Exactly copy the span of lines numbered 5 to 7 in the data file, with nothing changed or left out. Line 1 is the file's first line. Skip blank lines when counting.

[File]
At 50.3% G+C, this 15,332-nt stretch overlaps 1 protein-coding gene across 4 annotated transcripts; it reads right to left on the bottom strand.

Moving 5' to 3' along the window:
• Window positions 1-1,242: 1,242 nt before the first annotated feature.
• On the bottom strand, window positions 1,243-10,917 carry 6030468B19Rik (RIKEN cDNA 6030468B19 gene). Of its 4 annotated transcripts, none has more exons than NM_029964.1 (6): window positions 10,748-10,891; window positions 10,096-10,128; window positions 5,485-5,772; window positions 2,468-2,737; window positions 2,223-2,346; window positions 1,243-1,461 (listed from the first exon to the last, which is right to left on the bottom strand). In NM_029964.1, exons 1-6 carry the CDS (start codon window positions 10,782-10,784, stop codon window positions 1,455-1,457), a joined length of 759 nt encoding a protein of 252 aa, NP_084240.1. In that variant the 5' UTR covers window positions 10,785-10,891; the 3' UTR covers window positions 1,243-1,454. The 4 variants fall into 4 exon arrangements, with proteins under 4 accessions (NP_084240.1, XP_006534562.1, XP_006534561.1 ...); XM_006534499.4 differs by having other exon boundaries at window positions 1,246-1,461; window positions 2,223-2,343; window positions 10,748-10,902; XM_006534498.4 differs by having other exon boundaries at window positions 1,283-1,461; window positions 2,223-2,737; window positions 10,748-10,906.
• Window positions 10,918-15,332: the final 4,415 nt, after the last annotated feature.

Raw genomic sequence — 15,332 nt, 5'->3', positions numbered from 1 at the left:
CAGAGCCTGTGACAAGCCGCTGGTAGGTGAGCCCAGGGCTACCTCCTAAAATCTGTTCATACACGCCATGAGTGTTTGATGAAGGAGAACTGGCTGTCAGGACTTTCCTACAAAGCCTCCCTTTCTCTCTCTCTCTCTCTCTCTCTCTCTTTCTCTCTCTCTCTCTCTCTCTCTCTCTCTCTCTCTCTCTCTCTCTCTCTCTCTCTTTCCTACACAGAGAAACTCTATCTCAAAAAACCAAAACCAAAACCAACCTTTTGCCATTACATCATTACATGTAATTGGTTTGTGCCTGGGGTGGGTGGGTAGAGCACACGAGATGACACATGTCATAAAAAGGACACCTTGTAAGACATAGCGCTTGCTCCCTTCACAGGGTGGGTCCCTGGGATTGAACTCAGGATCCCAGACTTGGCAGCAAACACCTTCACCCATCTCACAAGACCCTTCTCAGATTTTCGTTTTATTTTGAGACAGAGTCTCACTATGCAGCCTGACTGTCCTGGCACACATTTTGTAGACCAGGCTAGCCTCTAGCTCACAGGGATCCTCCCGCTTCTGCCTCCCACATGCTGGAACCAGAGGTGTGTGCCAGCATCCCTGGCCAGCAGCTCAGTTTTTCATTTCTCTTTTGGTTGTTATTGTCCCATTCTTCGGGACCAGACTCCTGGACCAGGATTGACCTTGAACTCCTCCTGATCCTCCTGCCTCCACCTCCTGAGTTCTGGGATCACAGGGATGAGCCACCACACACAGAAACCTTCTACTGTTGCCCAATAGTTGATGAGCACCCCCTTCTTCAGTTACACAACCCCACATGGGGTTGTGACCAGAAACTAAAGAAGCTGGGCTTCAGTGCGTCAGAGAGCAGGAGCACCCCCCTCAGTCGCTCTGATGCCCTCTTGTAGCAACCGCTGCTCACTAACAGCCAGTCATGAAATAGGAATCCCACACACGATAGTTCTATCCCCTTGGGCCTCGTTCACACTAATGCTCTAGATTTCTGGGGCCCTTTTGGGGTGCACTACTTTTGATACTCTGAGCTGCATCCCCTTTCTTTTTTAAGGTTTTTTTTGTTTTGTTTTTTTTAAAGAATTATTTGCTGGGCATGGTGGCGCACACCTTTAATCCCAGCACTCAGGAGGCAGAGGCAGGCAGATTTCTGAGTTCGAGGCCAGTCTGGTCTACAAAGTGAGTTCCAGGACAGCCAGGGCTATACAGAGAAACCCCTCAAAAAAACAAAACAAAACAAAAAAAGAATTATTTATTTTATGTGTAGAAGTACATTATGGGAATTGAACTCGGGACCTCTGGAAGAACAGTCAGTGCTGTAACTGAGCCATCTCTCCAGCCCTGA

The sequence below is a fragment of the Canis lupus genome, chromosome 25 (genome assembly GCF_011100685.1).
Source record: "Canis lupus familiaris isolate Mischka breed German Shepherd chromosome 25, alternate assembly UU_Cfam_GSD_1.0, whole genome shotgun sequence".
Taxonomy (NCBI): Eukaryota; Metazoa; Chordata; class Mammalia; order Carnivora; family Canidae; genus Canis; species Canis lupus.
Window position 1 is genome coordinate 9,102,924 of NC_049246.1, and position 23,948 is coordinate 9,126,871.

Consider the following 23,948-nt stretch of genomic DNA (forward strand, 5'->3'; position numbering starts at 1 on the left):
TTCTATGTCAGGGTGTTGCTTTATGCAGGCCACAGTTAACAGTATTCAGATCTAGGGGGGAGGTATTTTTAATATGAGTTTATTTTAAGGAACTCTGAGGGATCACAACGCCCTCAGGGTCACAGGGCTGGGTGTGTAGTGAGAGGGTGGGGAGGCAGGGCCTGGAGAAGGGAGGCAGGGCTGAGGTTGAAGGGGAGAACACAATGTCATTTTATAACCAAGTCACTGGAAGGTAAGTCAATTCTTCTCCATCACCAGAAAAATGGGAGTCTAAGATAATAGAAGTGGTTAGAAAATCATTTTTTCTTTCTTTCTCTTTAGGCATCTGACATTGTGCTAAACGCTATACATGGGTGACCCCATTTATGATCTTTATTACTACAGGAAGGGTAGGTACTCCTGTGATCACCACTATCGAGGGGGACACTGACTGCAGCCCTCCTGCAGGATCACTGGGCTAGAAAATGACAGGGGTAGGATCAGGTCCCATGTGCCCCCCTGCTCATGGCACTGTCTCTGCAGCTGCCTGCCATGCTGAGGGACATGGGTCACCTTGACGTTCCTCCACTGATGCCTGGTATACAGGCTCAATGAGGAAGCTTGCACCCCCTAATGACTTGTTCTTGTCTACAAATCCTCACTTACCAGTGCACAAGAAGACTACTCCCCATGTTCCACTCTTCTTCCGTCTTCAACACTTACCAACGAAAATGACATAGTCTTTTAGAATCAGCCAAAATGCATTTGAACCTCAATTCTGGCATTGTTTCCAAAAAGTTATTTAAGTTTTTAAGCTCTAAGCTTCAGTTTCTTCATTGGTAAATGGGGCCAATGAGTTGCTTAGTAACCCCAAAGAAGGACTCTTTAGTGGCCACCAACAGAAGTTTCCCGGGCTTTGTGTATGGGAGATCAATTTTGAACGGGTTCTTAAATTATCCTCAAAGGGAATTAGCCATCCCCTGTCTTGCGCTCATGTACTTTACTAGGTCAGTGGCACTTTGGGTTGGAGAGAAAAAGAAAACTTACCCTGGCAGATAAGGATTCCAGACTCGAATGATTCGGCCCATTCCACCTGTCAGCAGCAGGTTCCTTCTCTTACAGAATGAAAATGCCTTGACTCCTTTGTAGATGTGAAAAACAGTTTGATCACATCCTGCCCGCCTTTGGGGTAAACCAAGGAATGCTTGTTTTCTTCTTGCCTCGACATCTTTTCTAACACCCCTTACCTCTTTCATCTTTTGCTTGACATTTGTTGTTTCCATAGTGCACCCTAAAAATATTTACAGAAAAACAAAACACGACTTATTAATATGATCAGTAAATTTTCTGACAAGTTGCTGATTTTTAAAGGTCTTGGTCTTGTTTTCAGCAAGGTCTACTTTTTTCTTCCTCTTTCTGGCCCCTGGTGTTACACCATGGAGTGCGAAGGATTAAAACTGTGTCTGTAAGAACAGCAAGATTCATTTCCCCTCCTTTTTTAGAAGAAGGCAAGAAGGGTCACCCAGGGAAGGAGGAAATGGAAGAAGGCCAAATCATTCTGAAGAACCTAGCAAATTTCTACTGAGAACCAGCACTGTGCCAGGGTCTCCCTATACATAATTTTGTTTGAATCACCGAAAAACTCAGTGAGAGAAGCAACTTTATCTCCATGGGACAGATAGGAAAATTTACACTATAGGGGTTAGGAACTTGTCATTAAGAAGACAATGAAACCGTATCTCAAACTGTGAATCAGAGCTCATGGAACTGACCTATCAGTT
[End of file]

• Window positions 10,918-15,332: the final 4,415 nt, after the last annotated feature.

Raw genomic sequence — 15,332 nt, 5'->3', positions numbered from 1 at the left:
CAGAGCCTGTGACAAGCCGCTGGTAGGTGAGCCCAGGGCTACCTCCTAAAATCTGTTCATACACGCCATGAGTGTTTGATGAAGGAGAACTGGCTGTCAGGACTTTCCTACAAAGCCTCCCTTTCTCTCTCTCTCTCTCTCTCTCTCTCTTTCTCTCTCTCTCTCTCTCTCTCTCTCTCTCTCTCTCTCTCTCTCTCTCTCTCTCTTTCCTACACAGAGAAACTCTATCTCAAAAAACCAAAACCAAAACCAACCTTTTGCCATTACATCATTACATGTAATTGGTTTGTGCCTGGGGTGGGTGGGTAGAGCACACGAGATGACACATGTCATAAAAAGGACACCTTGTAAGACATAGCGCTTGCTCCCTTCACAGGGTGGGTCCCTGGGATTGAACTCAGGATCCCAGACTTGGCAGCAAACACCTTCACCCATCTCACAAGACCCTTCTCAGATTTTCGTTTTATTTTGAGACAGAGTCTCACTATGCAGCCTGACTGTCCTGGCACACATTTTGTAGACCAGGCTAGCCTCTAGCTCACAGGGATCCTCCCGCTTCTGCCTCCCACATGCTGGAACCAGAGGTGTGTGCCAGCATCCCTGGCCAGCAGCTCAGTTTTTCATTTCTCTTTTGGTTGTTATTGTCCCATTCTTCGGGACCAGACTCCTGGACCAGGATTGACCTTGAACTCCTCCTGATCCTCCTGCCTCCACCTCCTGAGTTCTGGGATCACAGGGATGAGCCACCACACACAGAAACCTTCTACTGTTGCCCAATAGTTGATGAGCACCCCCTTCTTCAGTTACACAACCCCACATGGGGTTGTGACCAGAAACTAAAGAAGCTGGGCTTCAGTGCGTCAGAGAGCAGGAGCACCCCCCTCAGTCGCTCTGATGCCCTCTTGTAGCAACCGCTGCTCACTAACAGCCAGTCATGAAATAGGAATCCCACACACGATAGTTCTATCCCCTTGGGCCTCGTTCACACTAATGCTCTAGATTTCTGGGGCCCTTTTGGGGTGCACTACTTTTGATACTCTGAGCTGCATCCCCTTTCTTTTTTAAGGTTTTTTTTGTTTTGTTTTTTTTAAAGAATTATTTGCTGGGCATGGTGGCGCACACCTTTAATCCCAGCACTCAGGAGGCAGAGGCAGGCAGATTTCTGAGTTCGAGGCCAGTCTGGTCTACAAAGTGAGTTCCAGGACAGCCAGGGCTATACAGAGAAACCCCTCAAAAAAACAAAACAAAACAAAAAAAGAATTATTTATTTTATGTGTAGAAGTACATTATGGGAATTGAACTCGGGACCTCTGGAAGAACAGTCAGTGCTGTAACTGAGCCATCTCTCCAGCCCTGA